Home > Divrei Torah > Va-yahkel-Pekudei


May 4, 2006

By Suri Krieger

So, it seems that God has appointed me, Betzalel, to be master craftsman of the Mishkan, the holy sanctuary! Oh my God, how daunting! May I be worthy of the task.

The Task’let’s see here, what specs do we have on the list: a Tent of meeting, cherub’embroidered curtains, a number of gold plated furniture items including an ark, an altar for sacrifice, an altar for incense, a wash basin, a menorah, designer clothing for Aaron and sons, anointing oil, exclusive incense; rings, rolls, skins and poles’everything from practical to cerebral!

Why, this kind of work presumes a pretty high level of skills’skills in everything from sewing to carpentry, not to mention metal work, gemology and tanning! Oholiav and I will have to do some major research to get this thing underway!

Curious that these sanctuary details come up over and over! Moses told me he was given this information a few chapters ago, and now he seems to be belaboring the point by repeating them to me again and again.

Hmmm’a sanctuary to perform sacrifices to our God, the God of Israel. The sacrifices require first fruits, unblemished animals’well this Mishkan job is going to require some first class giving also’of purely human resources: wisdom, intelligence, knowledge. Let’s face it, all types of skills are necessary for a productive, fulfilling life. Essential skills are required to produce food, clothing and shelter. Useful skills are required for a higher standard of living’things like tools of metal, scrolls of parchment and ink, roads. Superlative skills are necessary for the artistic realm, which give pleasure and spiritual depth to human life. These are skills that are the gift of the human mind, heart and soul. It is through these gifts that we can evoke the image of God. So it makes sense that just as God desires the first fruits of the land and livestock, God desires the first fruits of human thought, of mind produce. (Leibowitz, Nechama, New Studies in Shemot, Lambda Publishers: Brooklyn, NY, 1995, p 651.)

But you know, I don’t really get why we need this Mishkan altogether! I mean after all, God doesn’t want any images, idols or statues’so what’s the deal with this sanctuary? Certainly God doesn’t need our sacrifices, or eternal lights, or sheer curtains!

Hmmm’where else have I read something about curtains?

On the first day of Creation, God spread out the heaven like curtain! And here in the Mishkan manual it says, ‘You shall spread the curtains over the mishkan!’

On the second day of Creation, God said, let the sky be fixed to separate the upper waters from the lower waters. In the manual it says, ‘the parochet should separate the kodesh hakodashim from the kodesh!’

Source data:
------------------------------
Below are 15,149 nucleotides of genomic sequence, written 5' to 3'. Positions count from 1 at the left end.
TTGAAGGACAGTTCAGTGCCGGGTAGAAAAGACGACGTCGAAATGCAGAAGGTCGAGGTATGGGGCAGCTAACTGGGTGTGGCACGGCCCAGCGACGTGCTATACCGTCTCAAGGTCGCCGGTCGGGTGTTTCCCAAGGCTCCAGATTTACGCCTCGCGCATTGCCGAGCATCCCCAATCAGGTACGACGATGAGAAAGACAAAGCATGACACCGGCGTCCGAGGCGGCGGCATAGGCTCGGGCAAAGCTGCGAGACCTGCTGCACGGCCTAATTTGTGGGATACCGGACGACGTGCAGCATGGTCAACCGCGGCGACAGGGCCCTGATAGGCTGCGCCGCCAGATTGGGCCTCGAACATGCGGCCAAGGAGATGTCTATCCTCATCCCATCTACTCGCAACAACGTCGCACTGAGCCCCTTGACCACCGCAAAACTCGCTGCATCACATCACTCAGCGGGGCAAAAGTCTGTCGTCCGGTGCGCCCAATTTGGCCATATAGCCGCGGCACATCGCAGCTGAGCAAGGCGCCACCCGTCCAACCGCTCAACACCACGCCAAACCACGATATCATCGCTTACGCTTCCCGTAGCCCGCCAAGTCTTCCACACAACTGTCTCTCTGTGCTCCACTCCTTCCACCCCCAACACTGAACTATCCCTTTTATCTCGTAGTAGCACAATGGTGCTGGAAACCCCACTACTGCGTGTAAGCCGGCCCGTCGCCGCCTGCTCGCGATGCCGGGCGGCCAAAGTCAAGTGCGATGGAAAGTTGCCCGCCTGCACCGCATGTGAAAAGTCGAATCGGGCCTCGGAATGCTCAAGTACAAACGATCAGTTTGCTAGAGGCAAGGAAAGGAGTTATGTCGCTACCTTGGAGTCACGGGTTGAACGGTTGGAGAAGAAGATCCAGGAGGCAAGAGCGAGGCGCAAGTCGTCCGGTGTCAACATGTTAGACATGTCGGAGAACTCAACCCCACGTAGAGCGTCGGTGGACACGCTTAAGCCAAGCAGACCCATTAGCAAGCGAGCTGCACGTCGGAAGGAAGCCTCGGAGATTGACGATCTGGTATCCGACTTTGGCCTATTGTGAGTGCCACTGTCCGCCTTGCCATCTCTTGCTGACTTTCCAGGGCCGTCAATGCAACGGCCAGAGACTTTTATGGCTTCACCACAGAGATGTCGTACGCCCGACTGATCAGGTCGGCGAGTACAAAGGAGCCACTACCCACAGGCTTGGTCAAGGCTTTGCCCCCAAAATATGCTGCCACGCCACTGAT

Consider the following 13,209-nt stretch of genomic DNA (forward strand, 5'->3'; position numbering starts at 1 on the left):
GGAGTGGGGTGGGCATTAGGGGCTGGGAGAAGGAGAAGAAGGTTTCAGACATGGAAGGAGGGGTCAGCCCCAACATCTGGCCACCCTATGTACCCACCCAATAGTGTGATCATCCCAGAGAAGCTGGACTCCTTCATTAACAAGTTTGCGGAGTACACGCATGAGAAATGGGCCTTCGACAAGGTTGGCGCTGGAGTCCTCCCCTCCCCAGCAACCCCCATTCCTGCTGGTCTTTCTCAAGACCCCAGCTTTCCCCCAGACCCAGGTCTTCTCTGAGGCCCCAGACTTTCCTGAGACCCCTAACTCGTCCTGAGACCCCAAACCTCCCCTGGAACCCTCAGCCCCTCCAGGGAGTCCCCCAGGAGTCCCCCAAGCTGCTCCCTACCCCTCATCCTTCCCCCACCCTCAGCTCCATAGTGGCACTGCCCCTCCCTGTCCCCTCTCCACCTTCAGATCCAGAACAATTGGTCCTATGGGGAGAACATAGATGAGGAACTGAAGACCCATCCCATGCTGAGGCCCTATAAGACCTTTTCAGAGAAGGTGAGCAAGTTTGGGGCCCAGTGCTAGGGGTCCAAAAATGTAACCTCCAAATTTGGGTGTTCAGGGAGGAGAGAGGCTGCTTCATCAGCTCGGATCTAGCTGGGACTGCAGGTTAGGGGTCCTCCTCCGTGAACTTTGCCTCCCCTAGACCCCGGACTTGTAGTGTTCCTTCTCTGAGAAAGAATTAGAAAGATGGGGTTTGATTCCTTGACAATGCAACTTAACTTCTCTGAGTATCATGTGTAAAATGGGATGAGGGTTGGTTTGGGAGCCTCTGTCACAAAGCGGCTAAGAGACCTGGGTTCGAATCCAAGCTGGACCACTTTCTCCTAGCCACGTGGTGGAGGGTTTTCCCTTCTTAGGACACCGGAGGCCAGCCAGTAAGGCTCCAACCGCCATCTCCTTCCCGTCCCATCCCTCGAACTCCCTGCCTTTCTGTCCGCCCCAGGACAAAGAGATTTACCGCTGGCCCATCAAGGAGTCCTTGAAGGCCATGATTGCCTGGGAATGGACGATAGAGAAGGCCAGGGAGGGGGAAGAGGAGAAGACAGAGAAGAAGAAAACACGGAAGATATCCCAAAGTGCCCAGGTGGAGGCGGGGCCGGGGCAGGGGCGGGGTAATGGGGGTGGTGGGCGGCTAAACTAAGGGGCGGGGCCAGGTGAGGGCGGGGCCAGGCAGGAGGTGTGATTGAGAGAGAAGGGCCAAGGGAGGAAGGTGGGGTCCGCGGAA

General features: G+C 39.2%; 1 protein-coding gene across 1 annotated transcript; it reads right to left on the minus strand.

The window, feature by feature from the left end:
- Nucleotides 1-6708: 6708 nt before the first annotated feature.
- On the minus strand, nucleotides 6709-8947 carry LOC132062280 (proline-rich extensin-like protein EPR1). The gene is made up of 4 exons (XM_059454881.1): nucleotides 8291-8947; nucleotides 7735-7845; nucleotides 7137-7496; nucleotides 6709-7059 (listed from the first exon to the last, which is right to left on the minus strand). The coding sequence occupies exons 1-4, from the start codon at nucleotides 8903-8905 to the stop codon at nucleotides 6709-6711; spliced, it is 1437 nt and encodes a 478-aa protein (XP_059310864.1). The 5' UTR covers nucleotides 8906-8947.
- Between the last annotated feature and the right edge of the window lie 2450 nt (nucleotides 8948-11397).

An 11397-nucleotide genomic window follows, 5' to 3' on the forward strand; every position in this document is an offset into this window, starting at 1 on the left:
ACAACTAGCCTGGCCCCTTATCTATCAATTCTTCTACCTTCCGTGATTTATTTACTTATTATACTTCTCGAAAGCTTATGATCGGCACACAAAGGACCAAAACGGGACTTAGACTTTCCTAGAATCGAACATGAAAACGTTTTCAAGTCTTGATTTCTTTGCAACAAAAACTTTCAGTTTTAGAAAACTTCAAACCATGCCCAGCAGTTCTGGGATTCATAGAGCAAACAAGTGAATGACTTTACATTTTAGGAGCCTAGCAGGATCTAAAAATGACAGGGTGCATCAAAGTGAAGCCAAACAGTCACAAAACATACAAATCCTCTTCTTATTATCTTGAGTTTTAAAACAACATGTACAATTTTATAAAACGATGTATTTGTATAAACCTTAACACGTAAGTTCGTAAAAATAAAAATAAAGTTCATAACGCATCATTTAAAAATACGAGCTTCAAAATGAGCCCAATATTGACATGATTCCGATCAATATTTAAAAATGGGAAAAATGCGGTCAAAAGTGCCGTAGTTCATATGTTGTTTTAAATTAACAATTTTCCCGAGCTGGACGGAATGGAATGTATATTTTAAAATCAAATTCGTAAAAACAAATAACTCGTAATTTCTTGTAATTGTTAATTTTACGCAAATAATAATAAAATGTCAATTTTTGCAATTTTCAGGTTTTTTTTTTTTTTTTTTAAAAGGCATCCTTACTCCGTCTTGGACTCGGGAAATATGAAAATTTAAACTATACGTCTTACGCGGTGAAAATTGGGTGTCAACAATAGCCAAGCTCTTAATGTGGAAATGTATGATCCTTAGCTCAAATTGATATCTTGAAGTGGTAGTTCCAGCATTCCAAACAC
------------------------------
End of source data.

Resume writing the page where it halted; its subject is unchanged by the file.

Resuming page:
How intriguing! The specs of the Mishkan seem to correlate with those of the six days of creation. (Weissman, R., The Little Midrash Says: Sm’mos, Benai Yakov Publications, Brooklyn, NY, 1987, p 278.)

Perhaps in building the Mishkan as a mini-model of the world, the holy service done within, the avodah, will bring the Shekhinah (Divine Presence) to rest in our midst’here on the earthly plane, just as She does in the heavenly spheres!

Gulp. I have goose bumps just thinking of the grandeur of this awesome responsibility I have been given!

The Mishkan is a Sanctuary, made in the image of the world, a shadow of creation. Wait a minute! Image? Shadows? Boreh adam b’tzelem elohim. Man is made in the image of God just as the Mishkan is made as a shadow of the Divine Plan!

B’tzelem Elohim, in the image of God! Why that’s just a twist of the tongue to my name, Be’tzal’el’in the shadow of God. I, Betzalel, a mere shadow of God, am meant to oversee the building of the Mishkan, B’tzelem Elohim, in the image of God’s House. Awesome! I am humbled with the realization.

Let me take a look at those specs again. No wonder they are listed five times. There is no way I could get them all down on the first, or even second try!

Curious and curious’er! Although I’ve never even tried out half of these jobs’I mean how could I have possibly have known how to tan dolphin hides, or procure incense, when I’ve been hewing bricks for Pharaoh all these years! Yet I seem to know just what to do and how to do it! Not only have I been gifted this holy assignment, I have been gifted the knowledge of how to pull it all off! May I be worthy of the task.